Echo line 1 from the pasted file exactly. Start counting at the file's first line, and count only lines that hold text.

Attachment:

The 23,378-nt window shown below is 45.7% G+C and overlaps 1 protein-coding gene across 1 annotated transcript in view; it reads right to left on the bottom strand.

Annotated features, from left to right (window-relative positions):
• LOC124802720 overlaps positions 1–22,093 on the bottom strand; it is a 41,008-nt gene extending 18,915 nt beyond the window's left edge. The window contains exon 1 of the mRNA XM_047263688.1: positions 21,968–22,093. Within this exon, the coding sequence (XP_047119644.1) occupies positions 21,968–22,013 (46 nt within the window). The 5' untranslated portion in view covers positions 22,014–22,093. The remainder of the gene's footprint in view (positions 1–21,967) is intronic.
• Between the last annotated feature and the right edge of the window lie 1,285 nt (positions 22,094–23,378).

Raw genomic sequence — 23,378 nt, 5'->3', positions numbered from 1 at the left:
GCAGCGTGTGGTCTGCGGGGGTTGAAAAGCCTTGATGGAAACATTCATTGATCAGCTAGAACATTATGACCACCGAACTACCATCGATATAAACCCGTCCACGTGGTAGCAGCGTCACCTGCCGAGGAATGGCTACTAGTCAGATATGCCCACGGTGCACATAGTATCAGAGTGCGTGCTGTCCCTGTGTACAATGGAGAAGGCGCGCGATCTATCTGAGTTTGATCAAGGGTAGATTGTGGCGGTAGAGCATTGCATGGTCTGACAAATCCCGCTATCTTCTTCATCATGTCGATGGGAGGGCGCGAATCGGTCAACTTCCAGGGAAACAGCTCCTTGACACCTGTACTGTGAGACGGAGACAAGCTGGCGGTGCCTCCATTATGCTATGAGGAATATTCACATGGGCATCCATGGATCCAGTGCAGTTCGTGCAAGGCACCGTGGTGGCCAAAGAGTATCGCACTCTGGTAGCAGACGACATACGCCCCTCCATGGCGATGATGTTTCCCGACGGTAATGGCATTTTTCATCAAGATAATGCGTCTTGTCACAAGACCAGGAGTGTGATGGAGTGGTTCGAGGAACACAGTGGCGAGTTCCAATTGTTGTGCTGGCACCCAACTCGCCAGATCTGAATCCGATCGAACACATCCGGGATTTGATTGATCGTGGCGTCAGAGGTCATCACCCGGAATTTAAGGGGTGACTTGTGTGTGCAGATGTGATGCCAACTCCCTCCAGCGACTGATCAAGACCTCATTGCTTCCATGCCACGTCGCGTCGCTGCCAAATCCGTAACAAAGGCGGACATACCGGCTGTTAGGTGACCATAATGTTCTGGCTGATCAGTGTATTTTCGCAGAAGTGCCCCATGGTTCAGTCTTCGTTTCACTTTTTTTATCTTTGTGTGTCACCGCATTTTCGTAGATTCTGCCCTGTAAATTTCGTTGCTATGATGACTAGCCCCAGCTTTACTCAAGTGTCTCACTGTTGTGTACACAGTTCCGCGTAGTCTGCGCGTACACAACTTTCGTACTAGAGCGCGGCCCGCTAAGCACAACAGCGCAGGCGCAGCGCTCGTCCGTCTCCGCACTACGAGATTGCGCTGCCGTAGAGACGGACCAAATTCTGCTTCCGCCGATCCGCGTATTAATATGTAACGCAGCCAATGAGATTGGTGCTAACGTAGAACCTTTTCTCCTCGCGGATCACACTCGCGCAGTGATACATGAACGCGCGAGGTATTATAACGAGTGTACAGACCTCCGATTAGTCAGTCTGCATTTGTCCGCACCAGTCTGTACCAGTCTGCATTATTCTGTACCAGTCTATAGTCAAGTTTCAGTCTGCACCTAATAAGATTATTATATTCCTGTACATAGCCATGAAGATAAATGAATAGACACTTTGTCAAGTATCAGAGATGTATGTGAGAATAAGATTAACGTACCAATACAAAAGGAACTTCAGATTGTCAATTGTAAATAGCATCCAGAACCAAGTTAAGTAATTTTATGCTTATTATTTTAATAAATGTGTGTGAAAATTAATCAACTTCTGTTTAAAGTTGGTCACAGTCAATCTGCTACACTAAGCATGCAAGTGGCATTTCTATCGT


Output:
The 23,378-nt window shown below is 45.7% G+C and overlaps 1 protein-coding gene across 1 annotated transcript in view; it reads right to left on the bottom strand.